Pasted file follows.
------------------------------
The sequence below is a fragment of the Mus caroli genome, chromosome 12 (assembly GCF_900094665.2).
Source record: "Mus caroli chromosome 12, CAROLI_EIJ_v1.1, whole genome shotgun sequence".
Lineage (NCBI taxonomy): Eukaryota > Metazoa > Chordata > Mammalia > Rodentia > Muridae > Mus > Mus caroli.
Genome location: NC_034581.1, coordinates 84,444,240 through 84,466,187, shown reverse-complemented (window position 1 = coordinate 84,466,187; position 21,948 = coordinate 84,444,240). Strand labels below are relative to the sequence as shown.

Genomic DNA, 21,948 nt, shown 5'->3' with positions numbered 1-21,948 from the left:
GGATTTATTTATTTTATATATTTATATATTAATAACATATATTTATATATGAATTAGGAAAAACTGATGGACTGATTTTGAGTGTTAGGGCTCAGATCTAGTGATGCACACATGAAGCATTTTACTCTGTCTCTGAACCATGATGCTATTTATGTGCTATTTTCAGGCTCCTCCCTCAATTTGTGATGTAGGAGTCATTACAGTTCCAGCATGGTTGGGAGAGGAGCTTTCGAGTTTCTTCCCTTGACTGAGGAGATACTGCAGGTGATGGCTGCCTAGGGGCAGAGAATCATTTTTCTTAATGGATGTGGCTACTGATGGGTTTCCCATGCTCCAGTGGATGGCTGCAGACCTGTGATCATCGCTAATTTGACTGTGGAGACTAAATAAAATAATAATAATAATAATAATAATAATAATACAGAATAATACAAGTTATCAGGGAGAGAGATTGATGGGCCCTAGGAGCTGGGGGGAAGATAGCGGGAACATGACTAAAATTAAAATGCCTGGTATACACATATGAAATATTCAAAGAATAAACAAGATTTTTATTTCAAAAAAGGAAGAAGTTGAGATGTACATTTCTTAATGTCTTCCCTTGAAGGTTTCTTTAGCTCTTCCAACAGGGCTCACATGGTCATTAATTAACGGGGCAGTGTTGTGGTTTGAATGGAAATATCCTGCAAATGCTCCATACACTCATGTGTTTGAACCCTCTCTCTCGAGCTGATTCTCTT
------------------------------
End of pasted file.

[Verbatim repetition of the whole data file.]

The sequence below is a fragment of the Mus caroli genome, chromosome 12 (assembly GCF_900094665.2).
Source record: "Mus caroli chromosome 12, CAROLI_EIJ_v1.1, whole genome shotgun sequence".
Lineage (NCBI taxonomy): Eukaryota > Metazoa > Chordata > Mammalia > Rodentia > Muridae > Mus > Mus caroli.
Genome location: NC_034581.1, coordinates 84,444,240 through 84,466,187, shown reverse-complemented (window position 1 = coordinate 84,466,187; position 21,948 = coordinate 84,444,240). Strand labels below are relative to the sequence as shown.

Genomic DNA, 21,948 nt, shown 5'->3' with positions numbered 1-21,948 from the left:
GGATTTATTTATTTTATATATTTATATATTAATAACATATATTTATATATGAATTAGGAAAAACTGATGGACTGATTTTGAGTGTTAGGGCTCAGATCTAGTGATGCACACATGAAGCATTTTACTCTGTCTCTGAACCATGATGCTATTTATGTGCTATTTTCAGGCTCCTCCCTCAATTTGTGATGTAGGAGTCATTACAGTTCCAGCATGGTTGGGAGAGGAGCTTTCGAGTTTCTTCCCTTGACTGAGGAGATACTGCAGGTGATGGCTGCCTAGGGGCAGAGAATCATTTTTCTTAATGGATGTGGCTACTGATGGGTTTCCCATGCTCCAGTGGATGGCTGCAGACCTGTGATCATCGCTAATTTGACTGTGGAGACTAAATAAAATAATAATAATAATAATAATAATAATAATACAGAATAATACAAGTTATCAGGGAGAGAGATTGATGGGCCCTAGGAGCTGGGGGGAAGATAGCGGGAACATGACTAAAATTAAAATGCCTGGTATACACATATGAAATATTCAAAGAATAAACAAGATTTTTATTTCAAAAAAGGAAGAAGTTGAGATGTACATTTCTTAATGTCTTCCCTTGAAGGTTTCTTTAGCTCTTCCAACAGGGCTCACATGGTCATTAATTAACGGGGCAGTGTTGTGGTTTGAATGGAAATATCCTGCAAATGCTCCATACACTCATGTGTTTGAACCCTCTCTCTCGAGCTGATTCTCTT